Zany billionaire Elon Musk reiterated his stance on the once dominant conversation in modern investing, telling users of the social media platform he owns that ESG is “the devil”.
Musk’s comments came in response to a tweet by a reporter at the conservative political outlet The Washington Free Beacon.
The caption on the article read: “From S&P Global to the London Stock Exchange, tobacco companies are crushing Tesla in the ESG ratings.
“How could cigarettes, which kill over eight million a year, be deemed a more ethical investment than electric cars?”
To this, Musk responded: “Why ESG is the devil…”
Last year, the Tesla, SpaceX and Boring Company founder said ESG was a “scam” after his electric car company was ejected from the S&P 500 ESG index after only a year.
While Tesla is widely regarded as the figurehead of the shift to more efficient and capable electric vehicles – with transport being the largest contributor to US greenhouse gas emissions – the company’s internal processes and management have raised red flags with ESG ratings providers.
Tesla previously made headlines for sourcing lithium from mines whose ecological impact management was deemed subpar, while also allegedly relying on child labour.
However, what caught the attention of index providers such as S&P Dow Jones Indices was Tesla’s lack of explicit low carbon business strategy or codes of conduct, claims of “racial discrimination and poor working conditions” and its handling of an NHTSA investigation after “multiple deaths and injuries” linked to autopilot vehicles.
This saw the company fall into the bottom quartile of companies from the automobiles and components sector according to a combination of the S&P Global ESG Research scoring and Arabesque UN Global Compact scoring.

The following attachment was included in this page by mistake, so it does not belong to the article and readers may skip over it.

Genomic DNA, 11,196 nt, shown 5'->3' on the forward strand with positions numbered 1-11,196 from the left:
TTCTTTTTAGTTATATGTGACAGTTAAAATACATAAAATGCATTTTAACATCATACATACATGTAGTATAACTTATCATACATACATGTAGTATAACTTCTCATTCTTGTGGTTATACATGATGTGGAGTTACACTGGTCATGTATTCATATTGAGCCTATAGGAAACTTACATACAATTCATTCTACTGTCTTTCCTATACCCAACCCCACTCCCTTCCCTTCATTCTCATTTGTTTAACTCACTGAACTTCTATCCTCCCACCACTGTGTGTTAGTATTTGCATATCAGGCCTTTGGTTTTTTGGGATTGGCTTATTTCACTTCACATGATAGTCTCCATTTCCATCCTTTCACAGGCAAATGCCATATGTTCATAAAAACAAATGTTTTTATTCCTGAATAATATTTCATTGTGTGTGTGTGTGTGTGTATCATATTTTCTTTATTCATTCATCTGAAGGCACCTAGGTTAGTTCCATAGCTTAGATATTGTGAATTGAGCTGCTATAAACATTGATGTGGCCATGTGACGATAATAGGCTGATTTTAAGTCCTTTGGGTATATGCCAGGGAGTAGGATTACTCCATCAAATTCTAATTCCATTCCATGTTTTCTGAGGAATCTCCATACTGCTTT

Musk responded by taking to Twitter and saying SPDJI “lost their integrity” after its decision to eject Tesla while awarding a top ten weighting to Exxon Mobil and adding oil refiner Philips 66 to the index.
While a Tesla statement highlighted the fact ESG funds potentially invest in companies whose activities potentially exacerbate climate change, it is worth noting the environmental element is just one of three aspects of the metric framework.
However, it remains a work in progress in its other segments, too. For instance in 2020, a number of ratings and index providers looked upon German payments company Wirecard favourably, even as the company’s €1.9bn of fraud was about to be uncovered – a clear abandonment of good corporate governance.
ESG is an aircraft in flight while the engineers are still tweaking the engines. After back-and-forth over how ESG funds should be categorised in the EU’s regulatory framework, the European Commission this week proposed new rules preventing ESG rating providers from providing consulting services, credit ratings or benchmarks to avoid conflicts of interest.
Investors are also seeking out more targeted approaches for their sustainable allocations. This week, Ilmarinen continued its run of rotating money out of ESG ETFs and into climate-specific strategies. It is now seeded three climate ETFs to the tune of €4.9bn since April.
BlackRock files for bitcoin ETF
The world’s largest asset manager surprised the market by filing for a bitcoin ETF with the Securities and Exchange Commission (SEC) on Thursday.
The iShares Bitcoin Trust will store its bitcoin with the Coinbase Custody Trust, extending the two firms’ collaboration after BlackRock worked with Coinbase to offer its institutional access to bitcoin through its Aladdin platform last year.
If approved, BlackRock’s product will be the first spot bitcoin ETF in the US, following ten years of rebutted launch filings from several other issuers.
Goldman ETF Accelerator takes off
Goldman Sachs ETF Accelerator launched its first four active ETF partnerships in the US while ETF Stream revealed it had hired Jürgen Blumberg as COO EMEA.
Blumberg will lead on building the firm’s European business, communicating the ETF Accelerator offering and assisting in executing launches. He has been in the ETF industry for 13 years at firms including BlackRock and Invesco.
Goldman’s ETF Accelerator now has around 75 staff, with seven job adverts for additional roles in Paris, New York, London and Bangalore.
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